Mediation is an extremely common element of most divorces in Illinois, but not everybody seems to understand what actually occurs at mediation because mediation is not, in effect, a mini-trial. Mediation instead represents an effort by both spouses in a divorce to craft a mutually agreed upon plan by working with a neutral third party known as a mediator.
Whether you are looking for someone to act as a neutral mediator in your case, or to represent you during your own mediation, Brinkmeier Law, LLC can help you. Brinkmeier Law, LLC helps clients all over Illinois work through mediation to get the best possible results for their divorce case. Our firm handles mediation sessions throughout Cook County, DuPage County, Will County, Lake County, and McHenry County.
Mediation is often voluntary, meaning both spouses have elected to try it to resolve their divorce issues. Some courts may order couples to attend mediation to resolve their issues.
Many spouses will attend mediation before filing for divorce to try and reach separation agreements that will allow for uncontested divorce filings that can be much cheaper and quicker than contested cases. A separation agreement must determine how marital property will be divided, whether one spouse will pay spousal maintenance, and how child custody and child support will work.
If spouses do not attend mediation before filing for divorce, then they often attend it during the proceedings. Most spouses will have to attend a management conference within 90 days of filing for divorce.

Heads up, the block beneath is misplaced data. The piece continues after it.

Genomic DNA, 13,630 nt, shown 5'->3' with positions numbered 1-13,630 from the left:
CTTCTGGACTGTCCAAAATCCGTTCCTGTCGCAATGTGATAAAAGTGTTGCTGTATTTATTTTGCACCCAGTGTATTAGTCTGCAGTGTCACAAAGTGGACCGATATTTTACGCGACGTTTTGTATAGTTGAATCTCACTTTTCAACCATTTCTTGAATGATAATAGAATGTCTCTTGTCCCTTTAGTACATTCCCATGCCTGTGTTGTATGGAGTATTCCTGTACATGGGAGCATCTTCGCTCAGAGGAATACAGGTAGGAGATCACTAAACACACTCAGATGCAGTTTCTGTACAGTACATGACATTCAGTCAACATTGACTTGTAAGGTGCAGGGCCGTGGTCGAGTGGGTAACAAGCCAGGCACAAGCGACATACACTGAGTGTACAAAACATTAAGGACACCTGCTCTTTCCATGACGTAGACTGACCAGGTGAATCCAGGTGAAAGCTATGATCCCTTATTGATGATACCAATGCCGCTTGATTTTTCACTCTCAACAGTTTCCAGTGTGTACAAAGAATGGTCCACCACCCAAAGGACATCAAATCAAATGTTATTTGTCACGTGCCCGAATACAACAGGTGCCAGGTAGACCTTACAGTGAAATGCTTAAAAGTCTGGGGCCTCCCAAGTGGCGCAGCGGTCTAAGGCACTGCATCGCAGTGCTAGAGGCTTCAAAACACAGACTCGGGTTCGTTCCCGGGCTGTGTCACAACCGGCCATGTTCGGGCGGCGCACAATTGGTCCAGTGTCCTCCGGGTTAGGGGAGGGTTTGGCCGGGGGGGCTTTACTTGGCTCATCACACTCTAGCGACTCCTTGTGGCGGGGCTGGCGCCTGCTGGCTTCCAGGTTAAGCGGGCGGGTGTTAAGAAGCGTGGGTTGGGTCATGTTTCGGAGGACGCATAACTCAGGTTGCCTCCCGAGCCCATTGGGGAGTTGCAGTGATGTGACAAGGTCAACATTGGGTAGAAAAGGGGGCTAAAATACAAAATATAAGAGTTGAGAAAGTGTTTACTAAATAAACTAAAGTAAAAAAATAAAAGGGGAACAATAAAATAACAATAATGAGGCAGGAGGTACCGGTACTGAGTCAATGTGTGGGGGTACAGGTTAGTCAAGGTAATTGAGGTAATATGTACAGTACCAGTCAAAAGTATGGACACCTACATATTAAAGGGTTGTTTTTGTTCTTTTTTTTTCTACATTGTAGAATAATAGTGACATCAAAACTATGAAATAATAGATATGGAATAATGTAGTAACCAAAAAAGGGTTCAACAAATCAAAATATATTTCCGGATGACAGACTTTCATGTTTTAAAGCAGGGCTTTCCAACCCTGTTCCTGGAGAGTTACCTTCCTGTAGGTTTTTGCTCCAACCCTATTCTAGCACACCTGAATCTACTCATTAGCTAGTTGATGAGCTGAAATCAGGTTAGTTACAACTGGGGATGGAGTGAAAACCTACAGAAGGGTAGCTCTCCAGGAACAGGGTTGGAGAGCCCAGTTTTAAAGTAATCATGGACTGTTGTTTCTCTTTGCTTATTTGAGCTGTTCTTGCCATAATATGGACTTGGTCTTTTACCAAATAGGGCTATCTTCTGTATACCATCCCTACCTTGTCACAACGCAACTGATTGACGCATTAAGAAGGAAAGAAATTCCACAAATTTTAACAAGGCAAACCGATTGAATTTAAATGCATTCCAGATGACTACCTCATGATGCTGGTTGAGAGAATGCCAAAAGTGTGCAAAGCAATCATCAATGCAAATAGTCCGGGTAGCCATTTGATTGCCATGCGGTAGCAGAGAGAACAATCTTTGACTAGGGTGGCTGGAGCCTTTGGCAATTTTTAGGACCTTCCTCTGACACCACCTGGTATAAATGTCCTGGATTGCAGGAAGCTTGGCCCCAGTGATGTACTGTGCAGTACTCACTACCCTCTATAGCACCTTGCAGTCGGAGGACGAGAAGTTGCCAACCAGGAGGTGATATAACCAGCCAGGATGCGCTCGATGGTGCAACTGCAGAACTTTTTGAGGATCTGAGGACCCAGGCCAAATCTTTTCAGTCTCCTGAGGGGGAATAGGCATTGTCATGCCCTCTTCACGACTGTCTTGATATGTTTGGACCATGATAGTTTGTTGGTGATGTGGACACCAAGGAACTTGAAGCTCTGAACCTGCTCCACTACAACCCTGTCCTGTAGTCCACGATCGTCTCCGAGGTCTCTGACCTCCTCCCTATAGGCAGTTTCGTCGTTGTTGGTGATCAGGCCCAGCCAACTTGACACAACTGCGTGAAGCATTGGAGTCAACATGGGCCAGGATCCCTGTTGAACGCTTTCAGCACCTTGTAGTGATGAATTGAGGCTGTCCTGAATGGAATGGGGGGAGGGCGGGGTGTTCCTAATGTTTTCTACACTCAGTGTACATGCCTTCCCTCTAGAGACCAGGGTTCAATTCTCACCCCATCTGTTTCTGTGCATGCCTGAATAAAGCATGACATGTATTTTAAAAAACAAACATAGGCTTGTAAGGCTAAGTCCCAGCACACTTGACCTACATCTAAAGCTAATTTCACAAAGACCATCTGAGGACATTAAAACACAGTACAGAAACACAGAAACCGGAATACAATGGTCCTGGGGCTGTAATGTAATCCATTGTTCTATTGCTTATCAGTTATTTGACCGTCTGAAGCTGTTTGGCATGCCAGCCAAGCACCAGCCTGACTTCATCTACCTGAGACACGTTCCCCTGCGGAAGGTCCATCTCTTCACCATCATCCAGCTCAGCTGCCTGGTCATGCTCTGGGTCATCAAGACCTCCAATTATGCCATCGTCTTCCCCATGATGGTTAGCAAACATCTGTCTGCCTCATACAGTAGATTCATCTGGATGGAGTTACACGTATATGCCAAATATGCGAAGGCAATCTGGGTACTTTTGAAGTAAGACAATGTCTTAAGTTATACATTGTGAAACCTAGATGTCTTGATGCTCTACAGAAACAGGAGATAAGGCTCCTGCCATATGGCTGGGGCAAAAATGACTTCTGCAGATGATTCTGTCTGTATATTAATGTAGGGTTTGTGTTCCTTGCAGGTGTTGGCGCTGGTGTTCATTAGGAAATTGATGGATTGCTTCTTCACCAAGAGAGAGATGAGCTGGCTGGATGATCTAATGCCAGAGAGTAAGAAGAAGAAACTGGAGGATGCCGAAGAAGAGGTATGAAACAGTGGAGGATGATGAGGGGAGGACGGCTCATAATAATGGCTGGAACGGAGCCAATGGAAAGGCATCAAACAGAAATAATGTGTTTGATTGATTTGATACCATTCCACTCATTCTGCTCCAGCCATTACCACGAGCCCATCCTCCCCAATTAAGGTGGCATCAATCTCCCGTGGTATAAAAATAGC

Mediation can be expensive, but Cook County does offer free mediation from Cook County Family Mediation Services when spouses must mediate issues related to child custody. Similarly, indigent parents in DuPage County could be referred to the DuPage County Family Center for mediation services.
Mediation is a common solution for many couples but does not always work in all cases. For example, divorces involving instances of domestic violence are probably not going to be ideal for mediation.
Mediation in Illinois will be confidential, meaning that anything the spouses say to mediators, or any documents provided during the sessions cannot be revealed to judges unless parties agree to disclosures. The confidentiality will not apply to information included in a signed separation agreement, any information or documents shared as part of discovery, child abuse reports, and threats or statements about plans to commit violence.
Mediators may help prepare formal separation agreements at the conclusion of mediation, and a couple then only needs to file for a dissolution of the marriage in an Illinois court. A judge will review the final agreement, maybe ask some questions, and then sign the final divorce decree to make the agreement part of the judgment.
Are you thinking that your divorce is probably heading to mediation and that you are going to need legal counsel to ensure that you are able to get everything you want when you are negotiating your case? You will want to get in touch with Brinkmeier Law, LLC, because we have helped countless clients navigate the mediation waters and emerge with confidence in their divorce decisions.
Our firm knows how concerning mediation can be for many people but we will work closely with you so you can know what to expect and be able to work hard to find solutions in your case. Call (312) 291-4486 or contact us online to receive a free consultation with our Illinois mediation attorney.